The mantra for the day was "sneaky cuts". As in, don't screw up $250 of marine plywood with impatience or inaccuracy.
So I carefully snuck up on each beveled or straight cut, climbing down and up the stairs to the basement workshop 18 times, testing the deck panels with repeated dry fittings.
This one turned out to be my worst cut, but the gap closes up when the panels are pulled in a little, plus a little fillet.
I kept track of the laps on the underside of my port side hatch. Next to my trusty resin hat. I may just leave it there unpainted, sort of a build-in-progress decoupage.
I've got to say, the cardboard templates, compass dividers, and tick stick worked really well. I'm really happy with how the deck panels came out.
After a little Surfoaming (always) for the final fitting, the panels were glassed on each side and trimmed.
Knee pads get some more use - I'm really glad I found these, lost among a bunch of other forgotten crap in the bottom of a shop drawer. They've been lifesavers.
A visitor, my bird hunting/fishing (and Roman Villa Pizza) buddy Bill showed up to the Marland Boat Shop (MBS) for a visit.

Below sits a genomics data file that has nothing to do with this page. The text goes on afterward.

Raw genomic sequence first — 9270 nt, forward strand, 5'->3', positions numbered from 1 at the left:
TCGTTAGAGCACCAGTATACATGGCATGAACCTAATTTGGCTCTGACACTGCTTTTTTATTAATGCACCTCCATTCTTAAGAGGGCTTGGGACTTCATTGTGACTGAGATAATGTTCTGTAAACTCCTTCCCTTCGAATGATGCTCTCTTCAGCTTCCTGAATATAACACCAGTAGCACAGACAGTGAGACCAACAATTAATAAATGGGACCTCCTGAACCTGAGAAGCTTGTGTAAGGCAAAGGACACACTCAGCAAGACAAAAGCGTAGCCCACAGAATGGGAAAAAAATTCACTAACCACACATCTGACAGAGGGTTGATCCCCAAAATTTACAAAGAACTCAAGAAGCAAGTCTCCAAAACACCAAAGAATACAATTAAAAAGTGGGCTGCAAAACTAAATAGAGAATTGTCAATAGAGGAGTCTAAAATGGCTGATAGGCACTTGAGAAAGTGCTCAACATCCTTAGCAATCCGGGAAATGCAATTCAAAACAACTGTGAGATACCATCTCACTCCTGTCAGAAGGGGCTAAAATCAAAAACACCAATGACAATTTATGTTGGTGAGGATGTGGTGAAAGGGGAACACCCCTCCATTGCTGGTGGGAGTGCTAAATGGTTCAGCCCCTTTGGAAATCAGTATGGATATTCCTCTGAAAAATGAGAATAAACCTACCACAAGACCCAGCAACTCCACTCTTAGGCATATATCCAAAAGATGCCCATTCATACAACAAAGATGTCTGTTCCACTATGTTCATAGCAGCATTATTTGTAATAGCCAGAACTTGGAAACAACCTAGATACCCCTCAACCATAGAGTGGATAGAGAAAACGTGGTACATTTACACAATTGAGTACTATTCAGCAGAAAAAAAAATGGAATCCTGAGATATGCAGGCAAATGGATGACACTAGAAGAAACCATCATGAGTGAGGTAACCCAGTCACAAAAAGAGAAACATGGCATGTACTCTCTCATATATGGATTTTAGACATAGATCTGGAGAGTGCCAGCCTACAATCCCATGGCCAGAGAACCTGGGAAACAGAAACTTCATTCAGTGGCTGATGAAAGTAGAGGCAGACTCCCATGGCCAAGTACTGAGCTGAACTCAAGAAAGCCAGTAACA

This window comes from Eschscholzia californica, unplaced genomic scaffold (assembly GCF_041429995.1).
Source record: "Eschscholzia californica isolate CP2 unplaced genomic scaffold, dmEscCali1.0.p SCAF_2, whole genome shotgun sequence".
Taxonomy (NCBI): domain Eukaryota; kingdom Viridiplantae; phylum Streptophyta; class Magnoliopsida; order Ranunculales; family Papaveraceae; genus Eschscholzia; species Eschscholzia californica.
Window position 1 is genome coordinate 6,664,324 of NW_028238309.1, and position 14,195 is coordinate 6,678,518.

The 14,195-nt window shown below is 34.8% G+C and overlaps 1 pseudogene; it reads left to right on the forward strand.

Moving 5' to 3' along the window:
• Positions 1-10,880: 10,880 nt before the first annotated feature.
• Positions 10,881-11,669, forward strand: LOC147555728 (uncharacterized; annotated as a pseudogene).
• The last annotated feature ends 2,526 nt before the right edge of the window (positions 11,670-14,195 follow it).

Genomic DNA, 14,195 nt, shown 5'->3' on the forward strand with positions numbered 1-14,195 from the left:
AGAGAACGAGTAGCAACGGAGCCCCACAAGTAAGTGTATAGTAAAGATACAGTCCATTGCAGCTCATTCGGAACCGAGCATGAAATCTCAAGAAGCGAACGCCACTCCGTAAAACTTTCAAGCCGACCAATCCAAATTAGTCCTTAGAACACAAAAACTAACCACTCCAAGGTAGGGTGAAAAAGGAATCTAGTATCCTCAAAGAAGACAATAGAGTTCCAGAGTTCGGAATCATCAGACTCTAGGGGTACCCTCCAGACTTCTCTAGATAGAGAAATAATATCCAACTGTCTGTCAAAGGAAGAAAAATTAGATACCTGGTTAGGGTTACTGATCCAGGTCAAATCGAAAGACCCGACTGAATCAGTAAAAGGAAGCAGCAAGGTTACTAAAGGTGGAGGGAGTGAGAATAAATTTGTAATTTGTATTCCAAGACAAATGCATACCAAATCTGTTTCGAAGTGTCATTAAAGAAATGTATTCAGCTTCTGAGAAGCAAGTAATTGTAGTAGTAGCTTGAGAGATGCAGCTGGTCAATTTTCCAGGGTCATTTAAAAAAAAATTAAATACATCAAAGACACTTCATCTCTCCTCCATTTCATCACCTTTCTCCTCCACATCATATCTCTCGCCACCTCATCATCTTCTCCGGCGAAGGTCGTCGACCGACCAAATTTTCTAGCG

And earlier in the day, a new assistant, youngest son Michael (aka Mookie Bear) hopped in for some help with a flow coat inside the hatches, after we added some white pigment.
Looks like we'll still need some paint eventually, but it's a good start, getting a base primer coat on before the decks go on.
Mikey "volunteers" for the stern hatch. Good on ya Mooks!
Ruby, the DD, responds to my question of whether or not she wants to go outside on this cold, snowy day.
Or maybe participate in some of the build work in the garage?
First side of panels glassed.
After finishing the panels, I made 3 more trips to the basement, carrying down the rest of the Core Cell scraps (their job is done) to store in another metaphorical lost drawer, where I'll stumble across them years from now.
Pretty whooped. Gonna be a 3 Advil night (sounds like a band).